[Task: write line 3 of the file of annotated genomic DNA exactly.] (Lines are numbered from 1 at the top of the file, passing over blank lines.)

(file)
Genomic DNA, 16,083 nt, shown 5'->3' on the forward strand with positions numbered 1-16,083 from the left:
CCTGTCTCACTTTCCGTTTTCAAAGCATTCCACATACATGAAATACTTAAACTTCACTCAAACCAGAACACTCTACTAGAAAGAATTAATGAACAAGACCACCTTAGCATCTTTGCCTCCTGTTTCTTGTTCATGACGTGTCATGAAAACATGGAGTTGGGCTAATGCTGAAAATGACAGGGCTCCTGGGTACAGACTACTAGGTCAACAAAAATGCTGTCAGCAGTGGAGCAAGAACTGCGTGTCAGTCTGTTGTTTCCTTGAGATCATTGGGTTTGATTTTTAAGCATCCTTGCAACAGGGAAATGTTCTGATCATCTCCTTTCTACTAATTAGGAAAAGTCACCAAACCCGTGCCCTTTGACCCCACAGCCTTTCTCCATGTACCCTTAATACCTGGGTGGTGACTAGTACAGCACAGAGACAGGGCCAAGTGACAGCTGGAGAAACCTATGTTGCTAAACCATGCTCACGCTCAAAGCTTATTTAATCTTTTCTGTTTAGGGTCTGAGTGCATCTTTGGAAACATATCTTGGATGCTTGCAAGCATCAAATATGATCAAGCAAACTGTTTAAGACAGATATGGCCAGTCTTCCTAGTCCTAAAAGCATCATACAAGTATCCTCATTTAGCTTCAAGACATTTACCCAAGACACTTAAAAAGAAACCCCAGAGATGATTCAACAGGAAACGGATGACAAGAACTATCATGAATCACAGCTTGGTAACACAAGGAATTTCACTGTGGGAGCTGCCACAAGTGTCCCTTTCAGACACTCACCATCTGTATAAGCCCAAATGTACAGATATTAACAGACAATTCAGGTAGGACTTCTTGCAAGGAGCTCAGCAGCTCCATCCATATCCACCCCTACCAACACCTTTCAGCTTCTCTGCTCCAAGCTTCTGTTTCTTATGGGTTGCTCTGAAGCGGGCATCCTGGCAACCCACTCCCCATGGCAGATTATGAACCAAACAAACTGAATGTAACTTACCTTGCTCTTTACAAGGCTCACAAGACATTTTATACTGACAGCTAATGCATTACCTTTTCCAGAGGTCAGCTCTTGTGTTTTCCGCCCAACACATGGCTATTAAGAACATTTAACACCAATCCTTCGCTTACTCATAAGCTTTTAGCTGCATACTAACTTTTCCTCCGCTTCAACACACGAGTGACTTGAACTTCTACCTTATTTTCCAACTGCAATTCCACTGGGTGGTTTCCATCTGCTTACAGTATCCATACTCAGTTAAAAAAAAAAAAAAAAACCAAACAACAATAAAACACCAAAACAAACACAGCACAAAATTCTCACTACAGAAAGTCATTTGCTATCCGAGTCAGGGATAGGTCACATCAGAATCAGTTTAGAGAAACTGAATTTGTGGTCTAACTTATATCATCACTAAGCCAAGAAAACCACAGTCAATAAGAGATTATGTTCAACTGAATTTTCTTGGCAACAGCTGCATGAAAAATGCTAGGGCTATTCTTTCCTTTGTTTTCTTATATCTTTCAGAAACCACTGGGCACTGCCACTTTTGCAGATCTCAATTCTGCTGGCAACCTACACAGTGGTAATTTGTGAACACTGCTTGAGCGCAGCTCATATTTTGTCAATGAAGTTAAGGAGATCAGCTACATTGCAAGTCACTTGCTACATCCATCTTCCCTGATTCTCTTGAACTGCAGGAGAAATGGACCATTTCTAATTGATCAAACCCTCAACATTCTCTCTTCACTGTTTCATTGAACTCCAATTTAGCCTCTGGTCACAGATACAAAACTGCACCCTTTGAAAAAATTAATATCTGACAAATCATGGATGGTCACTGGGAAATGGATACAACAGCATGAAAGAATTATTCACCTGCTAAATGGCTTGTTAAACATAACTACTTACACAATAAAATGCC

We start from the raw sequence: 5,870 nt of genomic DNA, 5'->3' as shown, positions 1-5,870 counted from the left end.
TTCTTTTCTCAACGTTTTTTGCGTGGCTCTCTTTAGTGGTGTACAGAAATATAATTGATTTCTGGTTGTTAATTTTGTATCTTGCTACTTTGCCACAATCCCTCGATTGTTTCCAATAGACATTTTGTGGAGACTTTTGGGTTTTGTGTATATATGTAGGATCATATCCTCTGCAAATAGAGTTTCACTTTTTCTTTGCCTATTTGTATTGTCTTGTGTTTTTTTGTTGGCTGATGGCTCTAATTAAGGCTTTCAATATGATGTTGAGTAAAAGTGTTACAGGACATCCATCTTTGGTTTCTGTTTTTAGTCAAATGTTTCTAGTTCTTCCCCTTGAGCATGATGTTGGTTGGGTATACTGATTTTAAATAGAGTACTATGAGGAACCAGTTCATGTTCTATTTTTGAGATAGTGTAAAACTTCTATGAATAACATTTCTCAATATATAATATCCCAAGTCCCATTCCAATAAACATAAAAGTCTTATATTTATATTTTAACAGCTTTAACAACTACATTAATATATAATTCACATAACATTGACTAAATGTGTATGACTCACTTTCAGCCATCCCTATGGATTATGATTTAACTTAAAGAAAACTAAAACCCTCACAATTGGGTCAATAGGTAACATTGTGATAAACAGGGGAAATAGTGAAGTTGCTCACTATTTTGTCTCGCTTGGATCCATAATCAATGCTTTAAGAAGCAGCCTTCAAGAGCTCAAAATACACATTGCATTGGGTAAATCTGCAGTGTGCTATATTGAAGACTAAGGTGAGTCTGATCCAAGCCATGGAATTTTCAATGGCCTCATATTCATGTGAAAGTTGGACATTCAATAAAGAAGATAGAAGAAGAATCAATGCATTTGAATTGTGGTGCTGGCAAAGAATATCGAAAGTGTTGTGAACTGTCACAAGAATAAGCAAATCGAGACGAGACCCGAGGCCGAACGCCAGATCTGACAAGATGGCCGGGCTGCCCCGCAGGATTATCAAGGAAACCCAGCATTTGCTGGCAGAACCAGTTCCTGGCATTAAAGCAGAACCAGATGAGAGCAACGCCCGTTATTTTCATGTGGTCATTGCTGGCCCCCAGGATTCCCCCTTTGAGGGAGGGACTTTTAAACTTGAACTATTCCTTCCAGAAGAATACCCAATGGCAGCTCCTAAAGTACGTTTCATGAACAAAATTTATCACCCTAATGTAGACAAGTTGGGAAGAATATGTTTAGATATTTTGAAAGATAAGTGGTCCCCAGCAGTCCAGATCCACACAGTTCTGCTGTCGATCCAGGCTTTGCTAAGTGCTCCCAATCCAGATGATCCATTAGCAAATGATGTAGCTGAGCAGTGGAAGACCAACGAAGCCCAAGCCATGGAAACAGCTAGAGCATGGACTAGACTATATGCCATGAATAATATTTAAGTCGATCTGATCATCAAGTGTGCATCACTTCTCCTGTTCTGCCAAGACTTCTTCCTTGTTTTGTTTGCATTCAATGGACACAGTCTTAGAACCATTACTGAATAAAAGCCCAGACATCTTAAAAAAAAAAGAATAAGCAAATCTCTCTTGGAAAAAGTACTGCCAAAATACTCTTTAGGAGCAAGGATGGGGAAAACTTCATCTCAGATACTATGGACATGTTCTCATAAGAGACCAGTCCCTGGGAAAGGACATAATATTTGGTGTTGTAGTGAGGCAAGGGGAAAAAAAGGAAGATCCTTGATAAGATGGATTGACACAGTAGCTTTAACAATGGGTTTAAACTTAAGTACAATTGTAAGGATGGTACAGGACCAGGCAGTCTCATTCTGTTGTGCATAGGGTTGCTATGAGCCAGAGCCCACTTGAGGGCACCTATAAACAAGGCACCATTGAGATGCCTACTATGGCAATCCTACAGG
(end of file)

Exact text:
We start from the raw sequence: 5,870 nt of genomic DNA, 5'->3' as shown, positions 1-5,870 counted from the left end.